There are five meetups scheduled this month across Leeds (12th April), London (12th April), Oxford (19th April), Edinburgh (22 April), and Manchester (26 April). Most take place on the weekends, except for the one in Edinburgh which is on a Wednesday. It’s an opportunity to meet other Wikimedians. There is a full list of upcoming meetups so you can find one near you, and if there isn’t one perhaps it’s time to start one yourself!

For those of you with a GLAMorous side, GLAM-Wiki 2015 organised by Wikimedia Netherlands takes place in The Hague in the middle of the month. Closer to home the GLAM Committee will be discussing all things related to Galleries, Libraries, Archives and Museums on 21 April. Join the conversation to learn about what the charity does in this area.

On top of all that there is training available for the GLAM upload tool, helping you get to grips with mass uploads. The tool underpins some of the charity’s fantastic work, such as uploads from the National Library of Scotland (look, here’s a castle). Two dates are available, but if you’re interested and can make either session leave a note at the foot of the page.

We hope to see you at our events in April, but most importantly of all enjoy editing!

ROH Students Editathon: Improving Wikipedia’s articles on dance

March 26th, 2015 by Stevie Benton
The photo shows the front of the Royal Opera House at night, illuminated from below

The Royal Opera House, Covent Garden

This post was written by Rachel Beaumont of the Royal Opera House and was originally published here. Re-used with kind permission.

Try to describe Wikipedia to someone who’s never heard of it and they won’t believe you. A free encyclopedia to which anyone can contribute, which is actually useful? But you’ve never likely to have that conversation anyway; with more than 6 billion page views a month, Wikipedia is the fifth most popular website – and an amazing resource for the sharing of knowledge on a global scale.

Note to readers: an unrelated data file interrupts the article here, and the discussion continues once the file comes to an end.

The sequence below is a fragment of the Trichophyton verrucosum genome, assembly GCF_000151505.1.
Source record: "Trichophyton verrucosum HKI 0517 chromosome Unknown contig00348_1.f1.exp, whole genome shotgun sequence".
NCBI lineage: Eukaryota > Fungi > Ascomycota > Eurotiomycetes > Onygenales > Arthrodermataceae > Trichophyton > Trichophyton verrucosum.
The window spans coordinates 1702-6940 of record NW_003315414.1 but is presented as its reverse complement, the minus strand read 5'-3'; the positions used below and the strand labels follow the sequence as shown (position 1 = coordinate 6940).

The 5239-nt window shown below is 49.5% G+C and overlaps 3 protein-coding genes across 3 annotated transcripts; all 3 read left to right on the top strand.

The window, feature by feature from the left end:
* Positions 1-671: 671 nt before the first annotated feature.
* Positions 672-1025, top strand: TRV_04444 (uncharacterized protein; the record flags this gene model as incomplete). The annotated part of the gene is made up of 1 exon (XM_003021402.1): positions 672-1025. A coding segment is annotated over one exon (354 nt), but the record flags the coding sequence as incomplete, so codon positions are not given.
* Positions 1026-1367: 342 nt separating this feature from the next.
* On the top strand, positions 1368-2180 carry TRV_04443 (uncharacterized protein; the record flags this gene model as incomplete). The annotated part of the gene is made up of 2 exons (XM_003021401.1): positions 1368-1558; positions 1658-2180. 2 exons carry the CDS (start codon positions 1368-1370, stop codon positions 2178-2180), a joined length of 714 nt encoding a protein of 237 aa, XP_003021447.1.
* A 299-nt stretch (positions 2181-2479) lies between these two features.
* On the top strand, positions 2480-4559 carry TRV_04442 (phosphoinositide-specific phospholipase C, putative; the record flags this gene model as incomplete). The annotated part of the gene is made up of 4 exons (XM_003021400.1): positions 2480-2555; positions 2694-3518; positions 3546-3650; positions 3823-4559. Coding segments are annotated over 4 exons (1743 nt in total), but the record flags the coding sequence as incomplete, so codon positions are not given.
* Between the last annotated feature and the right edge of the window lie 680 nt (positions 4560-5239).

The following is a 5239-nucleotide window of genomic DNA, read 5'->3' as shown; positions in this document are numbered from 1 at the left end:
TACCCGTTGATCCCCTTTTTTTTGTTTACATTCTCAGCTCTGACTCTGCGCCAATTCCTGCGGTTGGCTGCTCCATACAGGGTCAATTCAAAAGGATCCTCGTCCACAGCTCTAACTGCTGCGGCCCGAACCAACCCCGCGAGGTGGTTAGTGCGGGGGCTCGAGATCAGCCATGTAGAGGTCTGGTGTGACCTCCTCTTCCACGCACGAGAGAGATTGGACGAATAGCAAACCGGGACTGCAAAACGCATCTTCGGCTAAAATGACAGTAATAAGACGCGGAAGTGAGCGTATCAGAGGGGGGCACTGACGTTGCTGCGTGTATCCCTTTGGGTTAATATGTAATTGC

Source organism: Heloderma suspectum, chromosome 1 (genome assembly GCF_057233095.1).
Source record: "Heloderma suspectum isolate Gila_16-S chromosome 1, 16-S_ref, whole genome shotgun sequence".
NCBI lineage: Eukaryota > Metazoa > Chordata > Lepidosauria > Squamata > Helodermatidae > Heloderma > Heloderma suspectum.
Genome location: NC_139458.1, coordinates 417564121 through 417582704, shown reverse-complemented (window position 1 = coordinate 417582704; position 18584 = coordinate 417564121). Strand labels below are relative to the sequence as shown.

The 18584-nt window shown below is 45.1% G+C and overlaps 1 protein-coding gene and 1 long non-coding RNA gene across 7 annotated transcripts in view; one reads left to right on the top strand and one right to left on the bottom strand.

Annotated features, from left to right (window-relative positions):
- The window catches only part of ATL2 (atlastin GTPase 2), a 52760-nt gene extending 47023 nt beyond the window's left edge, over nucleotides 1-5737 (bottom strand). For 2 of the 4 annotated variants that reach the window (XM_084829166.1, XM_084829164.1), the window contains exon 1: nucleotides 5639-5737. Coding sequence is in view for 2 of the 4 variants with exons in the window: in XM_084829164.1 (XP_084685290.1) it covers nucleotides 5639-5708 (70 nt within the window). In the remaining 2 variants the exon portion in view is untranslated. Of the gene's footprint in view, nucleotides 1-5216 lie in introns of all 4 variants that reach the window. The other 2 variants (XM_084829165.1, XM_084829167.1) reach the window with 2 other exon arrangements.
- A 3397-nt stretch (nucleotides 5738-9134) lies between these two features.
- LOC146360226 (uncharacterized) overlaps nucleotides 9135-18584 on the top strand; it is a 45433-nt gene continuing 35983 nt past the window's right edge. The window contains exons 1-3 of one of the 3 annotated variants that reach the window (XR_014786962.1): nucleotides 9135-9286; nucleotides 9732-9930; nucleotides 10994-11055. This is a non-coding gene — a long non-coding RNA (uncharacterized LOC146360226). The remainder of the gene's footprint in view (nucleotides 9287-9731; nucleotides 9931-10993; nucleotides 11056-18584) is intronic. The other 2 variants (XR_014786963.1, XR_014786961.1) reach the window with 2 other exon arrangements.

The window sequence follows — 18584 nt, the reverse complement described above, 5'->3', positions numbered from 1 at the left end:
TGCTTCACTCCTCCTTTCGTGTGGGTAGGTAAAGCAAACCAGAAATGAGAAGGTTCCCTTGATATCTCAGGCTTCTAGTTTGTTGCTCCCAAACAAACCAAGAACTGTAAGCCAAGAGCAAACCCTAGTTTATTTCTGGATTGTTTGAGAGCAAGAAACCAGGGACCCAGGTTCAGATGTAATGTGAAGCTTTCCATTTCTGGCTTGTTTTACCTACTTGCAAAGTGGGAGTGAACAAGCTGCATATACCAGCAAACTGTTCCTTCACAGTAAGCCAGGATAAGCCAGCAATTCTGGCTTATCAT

Wikipedia is a work in progress, and dance is one of the areas that needs improvement. At the Royal Opera House we’re passionate about sharing our love of ballet and opera with the world – and Wikipedia is one of the best ways to do that. That’s why we’ve teamed up with Wikimedia UK to host a number of ‘editathons’ – focussed sessions to improve particular articles. In our previous editathons – on Ashton and MacMillan – we opened the invitation to everyone. But this time we turned our attention to the ROH Student Ambassadors.

The ROH Student Ambassadors are selected from the ROH Students scheme to be passionate advocates for the work of the Royal Opera House within their respective universities. They’re passionate, creative and confident, and share our love for opera and ballet. We invited them to an evening performance of Swan Lake, and in the afternoon set them to work on editing Wikipedia on a subject of their choice. Joining us were experienced Wikipedians Tim Riley and Jonathan Cardy, who provided invaluable insight into the ins and outs of editing.